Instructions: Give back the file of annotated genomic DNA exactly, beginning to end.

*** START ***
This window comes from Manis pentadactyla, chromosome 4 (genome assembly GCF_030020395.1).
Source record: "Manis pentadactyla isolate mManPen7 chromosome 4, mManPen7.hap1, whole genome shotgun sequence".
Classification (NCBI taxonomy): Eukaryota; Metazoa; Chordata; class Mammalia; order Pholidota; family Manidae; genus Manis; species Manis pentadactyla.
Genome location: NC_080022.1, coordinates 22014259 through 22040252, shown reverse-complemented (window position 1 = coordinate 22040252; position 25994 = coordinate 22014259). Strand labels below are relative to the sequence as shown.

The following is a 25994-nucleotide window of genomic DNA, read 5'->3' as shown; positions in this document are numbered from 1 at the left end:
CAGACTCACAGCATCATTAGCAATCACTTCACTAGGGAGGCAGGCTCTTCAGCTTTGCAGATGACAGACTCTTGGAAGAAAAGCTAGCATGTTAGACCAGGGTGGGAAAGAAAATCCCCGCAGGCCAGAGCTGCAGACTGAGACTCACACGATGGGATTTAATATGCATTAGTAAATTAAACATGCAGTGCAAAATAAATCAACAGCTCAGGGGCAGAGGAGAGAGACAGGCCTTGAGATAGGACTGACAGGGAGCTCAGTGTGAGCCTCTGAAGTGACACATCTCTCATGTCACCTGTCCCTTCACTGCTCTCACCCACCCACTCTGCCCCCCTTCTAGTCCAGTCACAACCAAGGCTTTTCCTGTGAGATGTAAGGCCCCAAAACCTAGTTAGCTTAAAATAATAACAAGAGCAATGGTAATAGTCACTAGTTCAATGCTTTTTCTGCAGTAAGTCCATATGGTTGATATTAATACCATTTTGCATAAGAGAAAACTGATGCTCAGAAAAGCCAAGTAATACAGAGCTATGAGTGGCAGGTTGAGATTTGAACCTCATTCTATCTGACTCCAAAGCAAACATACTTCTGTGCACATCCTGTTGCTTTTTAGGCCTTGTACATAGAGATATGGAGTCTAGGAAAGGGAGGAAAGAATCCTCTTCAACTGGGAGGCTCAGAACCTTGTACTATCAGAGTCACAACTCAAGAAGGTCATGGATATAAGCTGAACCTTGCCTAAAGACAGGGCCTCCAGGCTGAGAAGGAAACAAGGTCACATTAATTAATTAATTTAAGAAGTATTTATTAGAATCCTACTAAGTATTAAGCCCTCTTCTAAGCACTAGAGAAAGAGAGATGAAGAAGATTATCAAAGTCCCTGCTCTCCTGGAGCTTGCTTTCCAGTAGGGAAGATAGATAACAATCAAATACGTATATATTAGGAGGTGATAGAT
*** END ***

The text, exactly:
This window comes from Manis pentadactyla, chromosome 4 (genome assembly GCF_030020395.1).
Source record: "Manis pentadactyla isolate mManPen7 chromosome 4, mManPen7.hap1, whole genome shotgun sequence".
Classification (NCBI taxonomy): Eukaryota; Metazoa; Chordata; class Mammalia; order Pholidota; family Manidae; genus Manis; species Manis pentadactyla.
Genome location: NC_080022.1, coordinates 22014259 through 22040252, shown reverse-complemented (window position 1 = coordinate 22040252; position 25994 = coordinate 22014259). Strand labels below are relative to the sequence as shown.

The following is a 25994-nucleotide window of genomic DNA, read 5'->3' as shown; positions in this document are numbered from 1 at the left end:
CAGACTCACAGCATCATTAGCAATCACTTCACTAGGGAGGCAGGCTCTTCAGCTTTGCAGATGACAGACTCTTGGAAGAAAAGCTAGCATGTTAGACCAGGGTGGGAAAGAAAATCCCCGCAGGCCAGAGCTGCAGACTGAGACTCACACGATGGGATTTAATATGCATTAGTAAATTAAACATGCAGTGCAAAATAAATCAACAGCTCAGGGGCAGAGGAGAGAGACAGGCCTTGAGATAGGACTGACAGGGAGCTCAGTGTGAGCCTCTGAAGTGACACATCTCTCATGTCACCTGTCCCTTCACTGCTCTCACCCACCCACTCTGCCCCCCTTCTAGTCCAGTCACAACCAAGGCTTTTCCTGTGAGATGTAAGGCCCCAAAACCTAGTTAGCTTAAAATAATAACAAGAGCAATGGTAATAGTCACTAGTTCAATGCTTTTTCTGCAGTAAGTCCATATGGTTGATATTAATACCATTTTGCATAAGAGAAAACTGATGCTCAGAAAAGCCAAGTAATACAGAGCTATGAGTGGCAGGTTGAGATTTGAACCTCATTCTATCTGACTCCAAAGCAAACATACTTCTGTGCACATCCTGTTGCTTTTTAGGCCTTGTACATAGAGATATGGAGTCTAGGAAAGGGAGGAAAGAATCCTCTTCAACTGGGAGGCTCAGAACCTTGTACTATCAGAGTCACAACTCAAGAAGGTCATGGATATAAGCTGAACCTTGCCTAAAGACAGGGCCTCCAGGCTGAGAAGGAAACAAGGTCACATTAATTAATTAATTTAAGAAGTATTTATTAGAATCCTACTAAGTATTAAGCCCTCTTCTAAGCACTAGAGAAAGAGAGATGAAGAAGATTATCAAAGTCCCTGCTCTCCTGGAGCTTGCTTTCCAGTAGGGAAGATAGATAACAATCAAATACGTATATATTAGGAGGTGATAGAT